The National Institutes of Health (NIH) has launched and is opening patient enrolment for its Phase II clinical trials evaluating four potential treatments for long Covid.

These studies are conducted as part of the NIH’s Researching Covid to Enhance Recovery (RECOVER) Initiative.

They will evaluate the safety and effectiveness of treatments including biologics, drugs, medical devices and other therapies.

More than 24,000 participants are currently enrolled in the ongoing studies which are intended to treat patients in groups of 100 to 300.

NIH National Institute of Neurological Disorders and Stroke director and RECOVER Initiative co-lead Walter Koroshetz said: “Hundreds of RECOVER investigators and research participants are working hard to uncover the biologic causes of long Covid.

“The condition affects nearly all body systems and presents with more than 200 symptoms.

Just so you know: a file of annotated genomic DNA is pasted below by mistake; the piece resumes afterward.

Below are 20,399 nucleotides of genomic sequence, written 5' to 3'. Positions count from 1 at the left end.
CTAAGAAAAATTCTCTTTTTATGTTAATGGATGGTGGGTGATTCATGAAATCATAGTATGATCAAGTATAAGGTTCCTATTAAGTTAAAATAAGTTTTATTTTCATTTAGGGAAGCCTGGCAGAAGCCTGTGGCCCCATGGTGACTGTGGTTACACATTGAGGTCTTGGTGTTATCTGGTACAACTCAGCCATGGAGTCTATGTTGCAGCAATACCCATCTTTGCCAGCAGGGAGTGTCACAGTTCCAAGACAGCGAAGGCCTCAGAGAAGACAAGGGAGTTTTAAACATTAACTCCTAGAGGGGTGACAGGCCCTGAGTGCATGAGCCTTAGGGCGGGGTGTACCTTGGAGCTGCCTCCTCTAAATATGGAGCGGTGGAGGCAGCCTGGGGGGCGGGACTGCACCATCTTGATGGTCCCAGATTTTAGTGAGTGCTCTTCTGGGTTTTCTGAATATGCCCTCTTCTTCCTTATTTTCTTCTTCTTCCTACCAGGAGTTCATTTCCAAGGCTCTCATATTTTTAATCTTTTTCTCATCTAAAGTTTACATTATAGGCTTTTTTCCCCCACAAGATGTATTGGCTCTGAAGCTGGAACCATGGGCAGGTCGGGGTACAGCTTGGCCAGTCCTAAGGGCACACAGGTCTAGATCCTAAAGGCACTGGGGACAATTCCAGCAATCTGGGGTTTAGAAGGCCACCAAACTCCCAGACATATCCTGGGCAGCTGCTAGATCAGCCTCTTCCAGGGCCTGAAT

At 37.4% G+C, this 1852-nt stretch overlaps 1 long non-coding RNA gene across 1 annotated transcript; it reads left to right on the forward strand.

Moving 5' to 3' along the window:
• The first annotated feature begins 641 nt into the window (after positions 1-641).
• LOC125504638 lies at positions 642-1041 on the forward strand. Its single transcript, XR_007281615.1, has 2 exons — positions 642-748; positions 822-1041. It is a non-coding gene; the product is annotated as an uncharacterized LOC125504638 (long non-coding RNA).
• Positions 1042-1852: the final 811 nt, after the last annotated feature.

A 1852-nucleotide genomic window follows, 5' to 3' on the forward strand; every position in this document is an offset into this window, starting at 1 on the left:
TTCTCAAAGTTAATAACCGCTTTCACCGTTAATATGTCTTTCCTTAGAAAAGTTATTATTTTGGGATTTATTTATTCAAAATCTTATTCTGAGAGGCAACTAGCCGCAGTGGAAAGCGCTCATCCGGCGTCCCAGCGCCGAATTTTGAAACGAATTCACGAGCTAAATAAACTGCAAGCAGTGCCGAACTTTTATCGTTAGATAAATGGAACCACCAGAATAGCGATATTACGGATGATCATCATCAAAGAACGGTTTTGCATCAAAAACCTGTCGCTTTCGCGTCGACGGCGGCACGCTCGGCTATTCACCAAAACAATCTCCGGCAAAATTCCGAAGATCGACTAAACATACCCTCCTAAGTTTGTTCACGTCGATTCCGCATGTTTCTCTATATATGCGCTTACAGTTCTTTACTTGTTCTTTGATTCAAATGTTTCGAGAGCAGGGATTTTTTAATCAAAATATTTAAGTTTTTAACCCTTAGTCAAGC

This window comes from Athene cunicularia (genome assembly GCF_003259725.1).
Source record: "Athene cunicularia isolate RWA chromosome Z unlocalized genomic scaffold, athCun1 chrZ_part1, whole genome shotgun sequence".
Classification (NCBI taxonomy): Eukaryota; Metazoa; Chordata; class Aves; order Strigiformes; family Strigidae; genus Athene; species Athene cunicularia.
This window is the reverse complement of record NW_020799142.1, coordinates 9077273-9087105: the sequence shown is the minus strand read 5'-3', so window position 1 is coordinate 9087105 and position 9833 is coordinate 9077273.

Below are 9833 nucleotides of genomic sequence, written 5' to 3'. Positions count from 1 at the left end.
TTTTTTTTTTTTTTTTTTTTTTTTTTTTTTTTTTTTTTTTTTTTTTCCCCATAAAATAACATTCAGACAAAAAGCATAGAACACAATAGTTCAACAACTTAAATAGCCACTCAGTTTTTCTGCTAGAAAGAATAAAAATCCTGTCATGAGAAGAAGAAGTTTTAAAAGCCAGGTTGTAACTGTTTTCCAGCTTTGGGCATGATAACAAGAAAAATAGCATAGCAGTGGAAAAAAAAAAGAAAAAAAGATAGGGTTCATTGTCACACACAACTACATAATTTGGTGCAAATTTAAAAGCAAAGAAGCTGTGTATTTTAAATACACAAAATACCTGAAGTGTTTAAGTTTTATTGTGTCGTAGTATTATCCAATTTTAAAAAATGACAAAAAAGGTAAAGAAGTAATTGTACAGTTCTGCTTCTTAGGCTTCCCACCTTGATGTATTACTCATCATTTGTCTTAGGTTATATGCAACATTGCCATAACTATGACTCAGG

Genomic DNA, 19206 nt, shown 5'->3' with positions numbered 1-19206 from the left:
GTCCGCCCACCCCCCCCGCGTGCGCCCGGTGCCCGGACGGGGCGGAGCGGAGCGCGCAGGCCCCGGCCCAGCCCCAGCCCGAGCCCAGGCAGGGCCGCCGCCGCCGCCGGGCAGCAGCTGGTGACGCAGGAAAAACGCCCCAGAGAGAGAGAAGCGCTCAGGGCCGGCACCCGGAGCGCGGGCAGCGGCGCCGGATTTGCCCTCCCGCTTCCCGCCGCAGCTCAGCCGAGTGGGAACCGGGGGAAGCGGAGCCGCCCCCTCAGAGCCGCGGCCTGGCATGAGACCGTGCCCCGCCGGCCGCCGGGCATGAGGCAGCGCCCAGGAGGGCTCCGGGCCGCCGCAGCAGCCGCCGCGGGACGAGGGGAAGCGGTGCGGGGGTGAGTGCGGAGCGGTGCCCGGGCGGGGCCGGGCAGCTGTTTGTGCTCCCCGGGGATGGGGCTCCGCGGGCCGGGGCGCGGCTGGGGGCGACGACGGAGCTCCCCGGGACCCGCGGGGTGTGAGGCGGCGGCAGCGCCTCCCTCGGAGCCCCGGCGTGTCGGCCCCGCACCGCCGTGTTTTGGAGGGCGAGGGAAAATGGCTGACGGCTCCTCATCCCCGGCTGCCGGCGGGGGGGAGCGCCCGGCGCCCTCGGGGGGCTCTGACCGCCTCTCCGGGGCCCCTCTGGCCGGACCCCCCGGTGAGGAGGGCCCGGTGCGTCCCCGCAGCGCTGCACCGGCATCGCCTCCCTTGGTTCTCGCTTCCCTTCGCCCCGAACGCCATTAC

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“Recognising that more than one solution is likely needed, we’ve taken the lessons learned from RECOVER participants to design rigorous clinical trial platforms that will identify treatments for persons with different symptom clusters to improve their function and well-being.”

Based on the viral persistence and cognitive dysfunction, platform protocols designed include RECOVER-VITAL that uses Pfizer’s PAXLOVID (nirmatrelvir and ritonavir) to test a longer dose regimen to see if it improves the symptoms of long Covid patients.

Interventions under the RECOVER-NEURO protocol will include a web-based brain training programme called BrainHQ, developed by Posit Science for improving cognitive dysfunction.

Long Covid patients will also be assessed in RECOVER-SLEEP to test interventions for changes in their sleep patterns while RECOVER-AUTONOMIC will study interventions that help in treating symptoms associated with problems in the autonomic nervous system.

The programme is also expected to launch additional clinical trials in the coming months to test at least seven more treatments.